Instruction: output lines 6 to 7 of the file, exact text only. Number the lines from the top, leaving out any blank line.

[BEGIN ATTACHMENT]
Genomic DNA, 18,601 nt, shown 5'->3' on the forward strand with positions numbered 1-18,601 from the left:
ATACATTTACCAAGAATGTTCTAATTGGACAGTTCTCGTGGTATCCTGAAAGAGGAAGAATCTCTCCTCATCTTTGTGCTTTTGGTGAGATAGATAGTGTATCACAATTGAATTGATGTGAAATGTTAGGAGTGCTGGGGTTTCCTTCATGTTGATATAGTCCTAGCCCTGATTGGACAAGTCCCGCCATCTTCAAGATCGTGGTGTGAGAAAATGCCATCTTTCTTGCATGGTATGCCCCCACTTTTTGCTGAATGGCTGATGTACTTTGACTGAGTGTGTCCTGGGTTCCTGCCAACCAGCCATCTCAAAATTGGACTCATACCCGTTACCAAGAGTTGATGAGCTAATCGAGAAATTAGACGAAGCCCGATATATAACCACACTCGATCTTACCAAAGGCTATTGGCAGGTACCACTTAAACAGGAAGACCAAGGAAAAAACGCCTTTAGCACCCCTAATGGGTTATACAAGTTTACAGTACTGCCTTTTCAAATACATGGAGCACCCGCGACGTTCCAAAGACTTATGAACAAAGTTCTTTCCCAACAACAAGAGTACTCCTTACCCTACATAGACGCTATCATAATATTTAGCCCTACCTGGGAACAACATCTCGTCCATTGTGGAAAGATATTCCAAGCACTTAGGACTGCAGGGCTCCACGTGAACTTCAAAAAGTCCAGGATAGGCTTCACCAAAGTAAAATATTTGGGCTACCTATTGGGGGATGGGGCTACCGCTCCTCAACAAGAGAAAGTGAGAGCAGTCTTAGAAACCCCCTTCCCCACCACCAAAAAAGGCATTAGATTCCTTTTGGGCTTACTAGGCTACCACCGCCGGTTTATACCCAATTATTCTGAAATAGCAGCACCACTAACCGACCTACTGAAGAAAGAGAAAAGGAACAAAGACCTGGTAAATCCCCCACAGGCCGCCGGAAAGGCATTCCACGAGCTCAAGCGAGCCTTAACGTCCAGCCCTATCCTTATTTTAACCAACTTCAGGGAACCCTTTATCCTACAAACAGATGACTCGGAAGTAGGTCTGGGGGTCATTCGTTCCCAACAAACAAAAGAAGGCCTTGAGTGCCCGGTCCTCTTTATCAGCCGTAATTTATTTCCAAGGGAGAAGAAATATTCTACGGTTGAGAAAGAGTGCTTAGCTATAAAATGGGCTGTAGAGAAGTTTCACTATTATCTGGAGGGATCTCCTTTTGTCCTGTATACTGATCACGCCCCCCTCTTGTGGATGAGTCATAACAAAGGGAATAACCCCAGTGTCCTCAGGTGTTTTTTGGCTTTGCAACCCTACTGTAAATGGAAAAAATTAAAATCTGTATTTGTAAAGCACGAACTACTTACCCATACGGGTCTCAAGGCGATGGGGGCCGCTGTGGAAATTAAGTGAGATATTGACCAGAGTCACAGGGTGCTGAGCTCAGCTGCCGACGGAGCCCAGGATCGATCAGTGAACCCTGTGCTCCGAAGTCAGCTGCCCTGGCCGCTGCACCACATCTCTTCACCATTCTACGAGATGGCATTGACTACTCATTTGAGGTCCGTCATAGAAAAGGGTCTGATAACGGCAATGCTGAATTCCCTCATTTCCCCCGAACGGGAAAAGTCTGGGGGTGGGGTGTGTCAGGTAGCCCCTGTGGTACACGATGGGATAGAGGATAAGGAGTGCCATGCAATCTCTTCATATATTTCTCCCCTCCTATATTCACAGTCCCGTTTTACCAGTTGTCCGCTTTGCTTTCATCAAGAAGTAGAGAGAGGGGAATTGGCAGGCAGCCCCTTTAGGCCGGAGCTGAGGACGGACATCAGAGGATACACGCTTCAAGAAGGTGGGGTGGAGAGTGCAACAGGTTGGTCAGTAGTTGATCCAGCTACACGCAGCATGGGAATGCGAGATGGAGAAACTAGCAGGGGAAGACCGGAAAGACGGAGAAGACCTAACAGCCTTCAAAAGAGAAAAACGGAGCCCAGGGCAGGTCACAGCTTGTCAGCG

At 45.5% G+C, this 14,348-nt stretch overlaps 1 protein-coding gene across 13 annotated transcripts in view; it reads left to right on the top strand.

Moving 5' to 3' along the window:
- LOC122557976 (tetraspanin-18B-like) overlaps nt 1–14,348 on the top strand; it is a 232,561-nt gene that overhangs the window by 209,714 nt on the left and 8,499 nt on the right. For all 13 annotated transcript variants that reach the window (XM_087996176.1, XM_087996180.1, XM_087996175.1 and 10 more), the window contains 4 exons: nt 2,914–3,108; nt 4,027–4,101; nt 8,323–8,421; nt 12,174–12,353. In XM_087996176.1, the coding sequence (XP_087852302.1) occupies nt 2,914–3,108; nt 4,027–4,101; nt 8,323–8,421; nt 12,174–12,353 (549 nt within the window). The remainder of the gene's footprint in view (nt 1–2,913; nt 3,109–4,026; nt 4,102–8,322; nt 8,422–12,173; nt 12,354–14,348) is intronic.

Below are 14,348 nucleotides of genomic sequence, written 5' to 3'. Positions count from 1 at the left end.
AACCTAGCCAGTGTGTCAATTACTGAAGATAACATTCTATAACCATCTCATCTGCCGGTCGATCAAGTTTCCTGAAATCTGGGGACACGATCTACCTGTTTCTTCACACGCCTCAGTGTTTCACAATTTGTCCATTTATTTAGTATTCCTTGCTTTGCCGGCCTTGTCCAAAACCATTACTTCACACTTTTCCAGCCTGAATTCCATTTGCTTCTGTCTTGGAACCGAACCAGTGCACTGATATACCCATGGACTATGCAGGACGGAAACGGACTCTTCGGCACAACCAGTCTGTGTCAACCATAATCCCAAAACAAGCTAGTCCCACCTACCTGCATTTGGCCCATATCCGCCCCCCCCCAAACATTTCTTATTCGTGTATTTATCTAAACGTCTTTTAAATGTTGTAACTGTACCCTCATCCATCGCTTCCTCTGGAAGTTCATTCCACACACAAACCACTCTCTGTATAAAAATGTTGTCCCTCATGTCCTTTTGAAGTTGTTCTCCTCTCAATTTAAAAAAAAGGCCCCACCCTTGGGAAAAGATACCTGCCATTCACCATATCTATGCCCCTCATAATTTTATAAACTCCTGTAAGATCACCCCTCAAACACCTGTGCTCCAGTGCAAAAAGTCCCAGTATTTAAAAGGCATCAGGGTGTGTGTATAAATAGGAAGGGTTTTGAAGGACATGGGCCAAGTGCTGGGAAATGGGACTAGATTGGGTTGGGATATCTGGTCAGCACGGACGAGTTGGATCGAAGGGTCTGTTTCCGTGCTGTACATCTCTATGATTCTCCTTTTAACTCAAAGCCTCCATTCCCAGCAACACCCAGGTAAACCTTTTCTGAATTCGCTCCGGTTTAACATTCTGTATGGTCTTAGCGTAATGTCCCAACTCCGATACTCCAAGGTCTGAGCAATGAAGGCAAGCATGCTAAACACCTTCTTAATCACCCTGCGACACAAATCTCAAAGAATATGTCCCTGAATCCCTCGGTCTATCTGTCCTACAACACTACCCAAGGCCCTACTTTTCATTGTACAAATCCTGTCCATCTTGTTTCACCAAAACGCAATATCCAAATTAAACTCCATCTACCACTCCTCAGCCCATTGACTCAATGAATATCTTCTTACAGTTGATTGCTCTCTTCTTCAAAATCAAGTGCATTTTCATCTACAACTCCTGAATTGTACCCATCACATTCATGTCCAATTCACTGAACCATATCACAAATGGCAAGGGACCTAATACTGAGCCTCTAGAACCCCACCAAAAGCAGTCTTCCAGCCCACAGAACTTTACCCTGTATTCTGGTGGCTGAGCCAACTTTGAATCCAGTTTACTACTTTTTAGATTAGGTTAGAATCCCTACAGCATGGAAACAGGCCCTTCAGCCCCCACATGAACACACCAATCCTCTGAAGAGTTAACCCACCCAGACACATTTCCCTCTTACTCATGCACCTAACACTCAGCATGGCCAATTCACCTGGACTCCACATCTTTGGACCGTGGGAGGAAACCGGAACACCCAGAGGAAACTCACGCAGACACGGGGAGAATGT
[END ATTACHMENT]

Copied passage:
Below are 14,348 nucleotides of genomic sequence, written 5' to 3'. Positions count from 1 at the left end.
AACCTAGCCAGTGTGTCAATTACTGAAGATAACATTCTATAACCATCTCATCTGCCGGTCGATCAAGTTTCCTGAAATCTGGGGACACGATCTACCTGTTTCTTCACACGCCTCAGTGTTTCACAATTTGTCCATTTATTTAGTATTCCTTGCTTTGCCGGCCTTGTCCAAAACCATTACTTCACACTTTTCCAGCCTGAATTCCATTTGCTTCTGTCTTGGAACCGAACCAGTGCACTGATATACCCATGGACTATGCAGGACGGAAACGGACTCTTCGGCACAACCAGTCTGTGTCAACCATAATCCCAAAACAAGCTAGTCCCACCTACCTGCATTTGGCCCATATCCGCCCCCCCCCAAACATTTCTTATTCGTGTATTTATCTAAACGTCTTTTAAATGTTGTAACTGTACCCTCATCCATCGCTTCCTCTGGAAGTTCATTCCACACACAAACCACTCTCTGTATAAAAATGTTGTCCCTCATGTCCTTTTGAAGTTGTTCTCCTCTCAATTTAAAAAAAAGGCCCCACCCTTGGGAAAAGATACCTGCCATTCACCATATCTATGCCCCTCATAATTTTATAAACTCCTGTAAGATCACCCCTCAAACACCTGTGCTCCAGTGCAAAAAGTCCCAGTATTTAAAAGGCATCAGGGTGTGTGTATAAATAGGAAGGGTTTTGAAGGACATGGGCCAAGTGCTGGGAAATGGGACTAGATTGGGTTGGGATATCTGGTCAGCACGGACGAGTTGGATCGAAGGGTCTGTTTCCGTGCTGTACATCTCTATGATTCTCCTTTTAACTCAAAGCCTCCATTCCCAGCAACACCCAGGTAAACCTTTTCTGAATTCGCTCCGGTTTAACATTCTGTATGGTCTTAGCGTAATGTCCCAACTCCGATACTCCAAGGTCTGAGCAATGAAGGCAAGCATGCTAAACACCTTCTTAATCACCCTGCGACACAAATCTCAAAGAATATGTCCCTGAATCCCTCGGTCTATCTGTCCTACAACACTACCCAAGGCCCTACTTTTCATTGTACAAATCCTGTCCATCTTGTTTCACCAAAACGCAATATCCAAATTAAACTCCATCTACCACTCCTCAGCCCATTGACTCAATGAATATCTTCTTACAGTTGATTGCTCTCTTCTTCAAAATCAAGTGCATTTTCATCTACAACTCCTGAATTGTACCCATCACATTCATGTCCAATTCACTGAACCATATCACAAATGGCAAGGGACCTAATACTGAGCCTCTAGAACCCCACCAAAAGCAGTCTTCCAGCCCACAGAACTTTACCCTGTATTCTGGTGGCTGAGCCAACTTTGAATCCAGTTTACTACTTTTTAGATTAGGTTAGAATCCCTACAGCATGGAAACAGGCCCTTCAGCCCCCACATGAACACACCAATCCTCTGAAGAGTTAACCCACCCAGACACATTTCCCTCTTACTCATGCACCTAACACTCAGCATGGCCAATTCACCTGGACTCCACATCTTTGGACCGTGGGAGGAAACCGGAACACCCAGAGGAAACTCACGCAGACACGGGGAGAATGT